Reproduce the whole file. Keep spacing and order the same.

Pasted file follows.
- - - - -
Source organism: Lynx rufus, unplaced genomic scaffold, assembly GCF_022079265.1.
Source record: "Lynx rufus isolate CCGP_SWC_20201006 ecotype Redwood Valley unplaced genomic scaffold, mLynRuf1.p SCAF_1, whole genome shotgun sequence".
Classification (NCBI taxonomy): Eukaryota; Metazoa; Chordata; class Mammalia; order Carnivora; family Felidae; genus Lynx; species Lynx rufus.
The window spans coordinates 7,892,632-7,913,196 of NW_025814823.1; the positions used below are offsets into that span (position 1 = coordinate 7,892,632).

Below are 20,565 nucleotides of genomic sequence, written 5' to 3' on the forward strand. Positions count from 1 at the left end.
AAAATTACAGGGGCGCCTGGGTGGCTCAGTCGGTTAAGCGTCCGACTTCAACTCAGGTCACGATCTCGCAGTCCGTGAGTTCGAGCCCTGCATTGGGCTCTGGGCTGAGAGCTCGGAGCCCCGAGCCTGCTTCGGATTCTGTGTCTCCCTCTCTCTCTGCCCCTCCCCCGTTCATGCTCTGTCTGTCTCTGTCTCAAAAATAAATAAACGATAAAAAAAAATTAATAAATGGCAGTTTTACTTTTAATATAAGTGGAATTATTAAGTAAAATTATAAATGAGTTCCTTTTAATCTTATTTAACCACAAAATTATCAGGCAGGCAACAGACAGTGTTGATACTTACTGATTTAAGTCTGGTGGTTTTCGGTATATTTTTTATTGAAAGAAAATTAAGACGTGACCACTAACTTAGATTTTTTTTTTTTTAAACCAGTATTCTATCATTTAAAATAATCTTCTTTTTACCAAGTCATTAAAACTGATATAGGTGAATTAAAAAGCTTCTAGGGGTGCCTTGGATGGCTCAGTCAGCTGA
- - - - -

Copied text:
Source organism: Lynx rufus, unplaced genomic scaffold, assembly GCF_022079265.1.
Source record: "Lynx rufus isolate CCGP_SWC_20201006 ecotype Redwood Valley unplaced genomic scaffold, mLynRuf1.p SCAF_1, whole genome shotgun sequence".
Classification (NCBI taxonomy): Eukaryota; Metazoa; Chordata; class Mammalia; order Carnivora; family Felidae; genus Lynx; species Lynx rufus.
The window spans coordinates 7,892,632-7,913,196 of NW_025814823.1; the positions used below are offsets into that span (position 1 = coordinate 7,892,632).

Below are 20,565 nucleotides of genomic sequence, written 5' to 3' on the forward strand. Positions count from 1 at the left end.
AAAATTACAGGGGCGCCTGGGTGGCTCAGTCGGTTAAGCGTCCGACTTCAACTCAGGTCACGATCTCGCAGTCCGTGAGTTCGAGCCCTGCATTGGGCTCTGGGCTGAGAGCTCGGAGCCCCGAGCCTGCTTCGGATTCTGTGTCTCCCTCTCTCTCTGCCCCTCCCCCGTTCATGCTCTGTCTGTCTCTGTCTCAAAAATAAATAAACGATAAAAAAAAATTAATAAATGGCAGTTTTACTTTTAATATAAGTGGAATTATTAAGTAAAATTATAAATGAGTTCCTTTTAATCTTATTTAACCACAAAATTATCAGGCAGGCAACAGACAGTGTTGATACTTACTGATTTAAGTCTGGTGGTTTTCGGTATATTTTTTATTGAAAGAAAATTAAGACGTGACCACTAACTTAGATTTTTTTTTTTTTAAACCAGTATTCTATCATTTAAAATAATCTTCTTTTTACCAAGTCATTAAAACTGATATAGGTGAATTAAAAAGCTTCTAGGGGTGCCTTGGATGGCTCAGTCAGCTGA